Grabbing the Second-to-Last Value in a Column

Written by Allen Wyatt (last updated January 7, 2023)
This tip applies to Excel 2007, 2010, 2013, 2016, 2019, Excel in Microsoft 365, and 2021


Cedric has a need to determine the value of the second-to-last cell in column to which he routinely adds values. He has seen formulas for grabbing the last value, but not the second-to-last.

There are many formulatic ways you could approach this need. In many respects, the method you choose will depend on the characteristics of the data in the column. Let's assume that your data is in column A, that it is numeric, and that there are no blanks in any of the cells in the column. In that case, you could use the following formula:

=INDEX(A:A,COUNT(A:A)-1)

Note that this formula will not return the correct result if there are any text values in column A—even if that text value is in a heading. If you want to compensate for the heading, you could modify the formula in this manner. (Note that it only checks the range of A2:A1000. If your data extends beyond row 1,000, then you'll need to modify the range specified.)

=INDEX(A2:A1000,COUNT(A2:A1000)-1)

If your numeric data may contain empty cells, then any of the following formulas will work just fine:

=OFFSET(INDIRECT("A"&MATCH(9^9,A:A)),-1,0)
=INDEX(A:A,MATCH(9.9E+23,A:A,1)-1,1)
=INDEX(A:A,(MATCH(LOOKUP(10000,A:A),A:A)-1),1)
=INDEX(A:A,AGGREGATE(14,6,ROW(A:A)*A:A/A:A,2))

You should recognize that if the second-to-last cell in the column is empty, then these formulas will return 0. (Well, except for the formula that uses the AGGREGATE function. It returns the value in the first non-empty cell before the second-to-last cell.)

If your data in column A can contain either numbers or text (but still no empty cells), then you need a different formula. Either of these will do:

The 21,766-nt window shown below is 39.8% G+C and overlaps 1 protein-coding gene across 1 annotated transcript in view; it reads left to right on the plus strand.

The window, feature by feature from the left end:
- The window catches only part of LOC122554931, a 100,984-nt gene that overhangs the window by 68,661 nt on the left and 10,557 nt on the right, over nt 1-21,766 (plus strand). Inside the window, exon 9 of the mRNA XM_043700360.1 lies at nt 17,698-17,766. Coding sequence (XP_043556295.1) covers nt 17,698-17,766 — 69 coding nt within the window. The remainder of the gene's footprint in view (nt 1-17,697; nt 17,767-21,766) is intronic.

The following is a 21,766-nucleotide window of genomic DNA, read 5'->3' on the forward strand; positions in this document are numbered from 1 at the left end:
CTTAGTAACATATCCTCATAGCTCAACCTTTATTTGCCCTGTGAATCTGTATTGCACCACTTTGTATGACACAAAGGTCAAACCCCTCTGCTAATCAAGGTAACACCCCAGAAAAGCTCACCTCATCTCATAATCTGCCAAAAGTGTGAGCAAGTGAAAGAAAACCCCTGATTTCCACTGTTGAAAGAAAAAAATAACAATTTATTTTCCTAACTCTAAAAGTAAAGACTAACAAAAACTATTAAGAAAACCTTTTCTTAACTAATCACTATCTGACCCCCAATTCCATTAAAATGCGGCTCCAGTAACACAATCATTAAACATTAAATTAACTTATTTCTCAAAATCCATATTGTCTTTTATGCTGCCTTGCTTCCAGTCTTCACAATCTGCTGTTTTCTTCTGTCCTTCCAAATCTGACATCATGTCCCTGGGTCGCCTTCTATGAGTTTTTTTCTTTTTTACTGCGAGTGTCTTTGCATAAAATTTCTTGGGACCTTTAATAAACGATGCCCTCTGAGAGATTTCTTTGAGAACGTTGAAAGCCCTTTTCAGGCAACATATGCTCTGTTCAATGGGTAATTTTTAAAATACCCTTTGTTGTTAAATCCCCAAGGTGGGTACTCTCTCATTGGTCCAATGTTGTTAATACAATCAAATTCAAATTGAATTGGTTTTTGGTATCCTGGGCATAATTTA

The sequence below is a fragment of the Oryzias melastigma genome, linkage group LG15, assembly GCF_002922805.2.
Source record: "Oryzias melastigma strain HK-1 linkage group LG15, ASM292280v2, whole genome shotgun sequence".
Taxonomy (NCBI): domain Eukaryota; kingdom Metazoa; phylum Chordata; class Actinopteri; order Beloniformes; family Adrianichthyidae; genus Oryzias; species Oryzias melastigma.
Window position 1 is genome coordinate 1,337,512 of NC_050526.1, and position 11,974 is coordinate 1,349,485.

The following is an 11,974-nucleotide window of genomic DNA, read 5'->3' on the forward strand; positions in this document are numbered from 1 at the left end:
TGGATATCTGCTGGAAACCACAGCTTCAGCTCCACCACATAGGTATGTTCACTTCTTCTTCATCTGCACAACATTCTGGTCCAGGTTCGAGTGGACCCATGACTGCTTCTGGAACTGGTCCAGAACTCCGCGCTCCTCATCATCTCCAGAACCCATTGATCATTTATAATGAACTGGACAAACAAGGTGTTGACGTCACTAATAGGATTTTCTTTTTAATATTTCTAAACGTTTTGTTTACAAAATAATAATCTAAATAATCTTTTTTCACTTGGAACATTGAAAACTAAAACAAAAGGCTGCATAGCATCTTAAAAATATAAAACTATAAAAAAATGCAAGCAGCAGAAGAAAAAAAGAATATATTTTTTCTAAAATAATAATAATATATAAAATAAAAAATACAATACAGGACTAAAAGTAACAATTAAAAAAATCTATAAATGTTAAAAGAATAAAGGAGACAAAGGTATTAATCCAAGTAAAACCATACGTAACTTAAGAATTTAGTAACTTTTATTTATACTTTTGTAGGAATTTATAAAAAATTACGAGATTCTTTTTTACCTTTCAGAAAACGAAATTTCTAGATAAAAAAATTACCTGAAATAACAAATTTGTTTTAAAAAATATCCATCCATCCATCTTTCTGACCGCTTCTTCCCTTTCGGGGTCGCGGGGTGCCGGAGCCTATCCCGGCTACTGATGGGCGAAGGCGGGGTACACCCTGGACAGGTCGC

=INDEX(A:A,COUNTA(A:A)-1,1)
=INDIRECT("A"&COUNTA(A:A)-1)

If there may be empty cells in your data, then you could use either of the following:

=INDEX(A:A,MATCH(LOOKUP(2,1/(A:A<>""),A:A),A:A,0)-1)
=INDEX(A:A,LOOKUP(2,1/(A:A<>""),ROW(A:A))-1)

Again, if the second-to-last cell is empty, then the formula returns 0.

Finally, you could also use the following type of formula, provided that your cells in the column use a named range (in this case MyData). Remember, though, that as you add more information to the column, you'll need to make sure that the named range includes the added data.

=INDEX(MyData,ROWS(MyData)-1)

You should note that virtually all of the formulas mentioned in this tip use a -1 in them. This indicates you don't want the last cell in the range, but the second-to-last ("one up" from the bottom of the range). If you want a different offset from the bottom of the range, you can change this portion of each formula. For instance, if you wanted 2 cells up from the bottom of the range, you would change all instances of -1 to -2.

ExcelTips is your source for cost-effective Microsoft Excel training. This tip (1523) applies to Microsoft Excel 2007, 2010, 2013, 2016, 2019, Excel in Microsoft 365, and 2021.

Author Bio

Allen Wyatt

With more than 50 non-fiction books and numerous magazine articles to his credit, Allen Wyatt is an internationally recognized author. He is president of Sharon Parq Associates, a computer and publishing services company. ...

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